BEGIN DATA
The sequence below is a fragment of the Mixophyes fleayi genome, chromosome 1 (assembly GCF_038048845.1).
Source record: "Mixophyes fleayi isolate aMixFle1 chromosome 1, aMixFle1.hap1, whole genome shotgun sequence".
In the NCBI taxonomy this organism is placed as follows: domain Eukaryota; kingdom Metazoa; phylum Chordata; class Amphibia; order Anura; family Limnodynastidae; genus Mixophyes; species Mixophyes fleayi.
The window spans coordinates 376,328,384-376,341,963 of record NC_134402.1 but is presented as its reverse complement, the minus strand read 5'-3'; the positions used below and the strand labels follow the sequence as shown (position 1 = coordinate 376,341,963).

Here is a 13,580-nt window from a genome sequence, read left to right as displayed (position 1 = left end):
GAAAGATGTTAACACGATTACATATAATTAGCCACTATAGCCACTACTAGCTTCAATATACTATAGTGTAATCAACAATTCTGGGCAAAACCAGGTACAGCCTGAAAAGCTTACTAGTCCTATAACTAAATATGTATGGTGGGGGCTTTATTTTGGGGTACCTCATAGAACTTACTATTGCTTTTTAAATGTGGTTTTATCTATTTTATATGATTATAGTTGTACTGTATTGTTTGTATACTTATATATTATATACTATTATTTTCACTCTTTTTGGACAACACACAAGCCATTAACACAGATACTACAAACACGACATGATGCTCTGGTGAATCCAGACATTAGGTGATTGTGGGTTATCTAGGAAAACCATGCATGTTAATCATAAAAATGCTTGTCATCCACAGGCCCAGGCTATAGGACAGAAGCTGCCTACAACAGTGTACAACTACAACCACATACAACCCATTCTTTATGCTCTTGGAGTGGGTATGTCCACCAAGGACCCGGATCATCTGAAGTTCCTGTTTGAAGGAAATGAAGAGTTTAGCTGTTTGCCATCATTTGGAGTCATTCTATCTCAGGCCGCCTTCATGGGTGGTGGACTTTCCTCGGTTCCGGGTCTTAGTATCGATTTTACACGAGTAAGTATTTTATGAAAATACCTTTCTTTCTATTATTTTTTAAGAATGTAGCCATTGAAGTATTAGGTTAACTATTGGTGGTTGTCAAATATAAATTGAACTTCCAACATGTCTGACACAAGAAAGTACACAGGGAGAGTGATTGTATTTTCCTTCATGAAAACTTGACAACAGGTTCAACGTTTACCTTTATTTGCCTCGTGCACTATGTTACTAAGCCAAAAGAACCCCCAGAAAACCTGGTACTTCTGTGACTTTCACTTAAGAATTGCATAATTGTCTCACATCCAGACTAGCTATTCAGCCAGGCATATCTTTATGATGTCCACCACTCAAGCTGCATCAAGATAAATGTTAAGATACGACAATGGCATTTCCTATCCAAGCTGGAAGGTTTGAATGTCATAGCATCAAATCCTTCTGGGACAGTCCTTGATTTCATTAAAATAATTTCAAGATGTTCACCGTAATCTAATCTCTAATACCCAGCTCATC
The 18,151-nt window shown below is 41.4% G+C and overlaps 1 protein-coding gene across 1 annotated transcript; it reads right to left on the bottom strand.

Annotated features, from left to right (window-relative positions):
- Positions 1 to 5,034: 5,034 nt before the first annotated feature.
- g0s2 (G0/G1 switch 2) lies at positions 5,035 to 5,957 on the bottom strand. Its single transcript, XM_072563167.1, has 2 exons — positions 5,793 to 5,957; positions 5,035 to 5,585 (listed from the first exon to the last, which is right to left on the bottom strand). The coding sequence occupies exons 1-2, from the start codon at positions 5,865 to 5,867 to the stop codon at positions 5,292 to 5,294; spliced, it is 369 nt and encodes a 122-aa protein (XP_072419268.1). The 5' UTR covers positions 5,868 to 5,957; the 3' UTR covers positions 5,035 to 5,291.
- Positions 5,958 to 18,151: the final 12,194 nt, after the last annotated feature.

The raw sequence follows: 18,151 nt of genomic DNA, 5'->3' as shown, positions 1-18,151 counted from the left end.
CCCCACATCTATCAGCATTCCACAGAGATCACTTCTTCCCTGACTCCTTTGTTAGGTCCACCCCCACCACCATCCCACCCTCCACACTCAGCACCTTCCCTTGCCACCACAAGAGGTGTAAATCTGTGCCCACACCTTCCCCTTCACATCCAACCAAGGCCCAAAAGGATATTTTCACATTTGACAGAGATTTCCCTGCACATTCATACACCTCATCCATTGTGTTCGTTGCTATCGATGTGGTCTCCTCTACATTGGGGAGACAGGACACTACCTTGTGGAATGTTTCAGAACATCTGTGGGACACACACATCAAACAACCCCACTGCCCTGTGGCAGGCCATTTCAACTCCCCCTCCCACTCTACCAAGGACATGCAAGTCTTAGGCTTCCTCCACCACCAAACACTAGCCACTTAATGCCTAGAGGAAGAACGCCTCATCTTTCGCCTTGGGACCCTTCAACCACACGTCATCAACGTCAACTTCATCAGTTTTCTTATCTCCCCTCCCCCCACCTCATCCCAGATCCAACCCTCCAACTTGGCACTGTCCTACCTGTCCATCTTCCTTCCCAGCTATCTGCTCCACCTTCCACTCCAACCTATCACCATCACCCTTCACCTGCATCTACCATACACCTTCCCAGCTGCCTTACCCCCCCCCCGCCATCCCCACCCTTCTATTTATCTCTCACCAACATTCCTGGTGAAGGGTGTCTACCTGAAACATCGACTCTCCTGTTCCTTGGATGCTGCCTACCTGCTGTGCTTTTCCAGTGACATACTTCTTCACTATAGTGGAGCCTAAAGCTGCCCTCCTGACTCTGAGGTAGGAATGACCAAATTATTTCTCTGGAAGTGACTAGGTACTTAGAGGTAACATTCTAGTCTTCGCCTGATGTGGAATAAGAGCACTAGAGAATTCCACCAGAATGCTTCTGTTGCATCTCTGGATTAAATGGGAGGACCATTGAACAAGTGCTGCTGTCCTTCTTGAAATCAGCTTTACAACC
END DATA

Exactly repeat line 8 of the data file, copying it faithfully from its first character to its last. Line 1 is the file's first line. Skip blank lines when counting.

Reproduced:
Annotated features, from left to right (window-relative positions):